on wire hangers and the shadow puppets cut in your image, dumb,
but manipulated to pretend to talk in circles, to be alive
for all the children watching.
The Moorish Smoking Room
after Billy Collins’ Osso Buco
and after Donald Trump
Black lacquer paneling, carved glass, gold accent, edge, gilding,
hearth, grate, spark-screen, bellows, ash-brush and shovel
all clean and of the same set, the candelabras on the mantle
have three-stems, two of them, reflected in the mirror,
become twelve. Teacups on the carved, painted table,
nested in saucers, sunburst or sunflower or something
embellished on the chair-backs and seats, the pattern repeats
on the furniture skirts, the couches, and the curtains,
which break up the orange – Spanish Orange –
wall-paper patterned with gilded orbs, this being
the wall’s lower half. The ceiling, painted to look coffered,
and below a seashell-like optical illusion of a portico, allusion
to openness in the oppressive space, a weak, beachy nod
to the Mesquita Cathedral, something lacy about it,
or a prelude to the Chicago Medinah Athletic Club
with its cryptic carvings, fountain of Neptune
in the pool overlooking the lake. Even then it was
doomed. Those people – those men – sitting
surrounded by elm burl paneling, glowing and heavy,
were, even then, looking back at what was.
The white monkey from Indonesia once
snowy-fresh, now aged, a bit mangy in the cage.
The tortoise, a balloon threaded through a drilled hole
in its shell nibbling on chives was a gift for the pretty
girl who turned out dim-witted. The slaughterhouse,
the slum were only memories then. No, a step further,
the slaughterhouse, the slum, the market only existed
in the imaginations of those men, imagined markets,
the animals living in cages. When did guilt become
a social requirement? they wonder. An object’s preciousness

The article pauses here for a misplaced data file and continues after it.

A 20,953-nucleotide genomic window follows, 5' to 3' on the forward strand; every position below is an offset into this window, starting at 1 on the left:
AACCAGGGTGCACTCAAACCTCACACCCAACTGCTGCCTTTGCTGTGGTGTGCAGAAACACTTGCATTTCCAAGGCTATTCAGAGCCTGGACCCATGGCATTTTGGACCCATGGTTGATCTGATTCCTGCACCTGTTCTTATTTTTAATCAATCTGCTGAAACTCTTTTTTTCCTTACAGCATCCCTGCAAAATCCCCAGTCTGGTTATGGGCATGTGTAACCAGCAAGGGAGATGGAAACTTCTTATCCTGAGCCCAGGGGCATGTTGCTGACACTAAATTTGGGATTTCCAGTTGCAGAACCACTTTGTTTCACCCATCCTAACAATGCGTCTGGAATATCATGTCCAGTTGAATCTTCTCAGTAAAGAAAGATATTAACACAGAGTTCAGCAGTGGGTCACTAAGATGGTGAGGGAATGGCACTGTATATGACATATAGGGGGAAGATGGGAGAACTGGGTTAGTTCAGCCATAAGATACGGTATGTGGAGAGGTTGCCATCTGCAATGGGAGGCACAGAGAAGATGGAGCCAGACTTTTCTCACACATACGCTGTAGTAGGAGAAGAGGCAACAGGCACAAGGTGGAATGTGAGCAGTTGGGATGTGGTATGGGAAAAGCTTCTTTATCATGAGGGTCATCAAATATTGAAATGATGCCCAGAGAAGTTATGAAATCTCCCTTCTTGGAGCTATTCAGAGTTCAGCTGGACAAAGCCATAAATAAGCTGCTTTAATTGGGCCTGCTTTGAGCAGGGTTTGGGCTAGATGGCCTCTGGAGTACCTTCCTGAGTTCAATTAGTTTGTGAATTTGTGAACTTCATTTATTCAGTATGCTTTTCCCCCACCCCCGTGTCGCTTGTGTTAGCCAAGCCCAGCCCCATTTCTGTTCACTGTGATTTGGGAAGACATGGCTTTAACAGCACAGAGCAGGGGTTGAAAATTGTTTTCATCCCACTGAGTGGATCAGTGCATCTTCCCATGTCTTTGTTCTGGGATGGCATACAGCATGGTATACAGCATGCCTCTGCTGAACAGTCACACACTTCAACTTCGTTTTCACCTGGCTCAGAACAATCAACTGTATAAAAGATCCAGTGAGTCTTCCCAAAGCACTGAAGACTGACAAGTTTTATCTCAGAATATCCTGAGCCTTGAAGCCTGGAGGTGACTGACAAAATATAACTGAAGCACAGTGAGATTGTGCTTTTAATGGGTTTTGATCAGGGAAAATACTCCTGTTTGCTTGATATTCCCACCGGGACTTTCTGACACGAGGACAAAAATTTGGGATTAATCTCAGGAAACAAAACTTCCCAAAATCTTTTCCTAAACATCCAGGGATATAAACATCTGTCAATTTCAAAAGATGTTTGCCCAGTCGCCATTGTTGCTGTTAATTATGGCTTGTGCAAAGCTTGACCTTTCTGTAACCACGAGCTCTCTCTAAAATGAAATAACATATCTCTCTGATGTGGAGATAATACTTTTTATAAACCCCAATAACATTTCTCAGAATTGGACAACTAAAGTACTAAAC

is measured by the amount of pain it takes to procure.
The diamond. The canned ham. The cold wine, the cotton,
the coconuts on ice, the ivory keys. If those men – they –
ever chose to listen, the bones and teeth at the bottom of the ocean
would have nothing to say to them, because they –
the bones – know they hold us up, keep us afloat
from below and we owe them everything and all
our apologies and when they – the men – die,
I will not be surprised if they select to be buried
encased in concrete, sealed so that they – the men,
their bodies, their bones – will not be damaged, vandalized,
a repercussive cause of all the damage they have done,
and also so that they cannot feel the hands holding them
up in the dirt, in death because they don’t understand
this singular tapestry of which they – the bones, the men,
the secret marrow – are all a part.
Sophie Summertown Grimes holds an MFA in Poetry from Boston University and has poems published or forthcoming in The Literary Review, The Spoon River Poetry Review, Forklift Ohio, and AGNI Online, among others. Author of the chapbook City Structures, she writes poetry reviews for Publishers Weekly. Her website is here.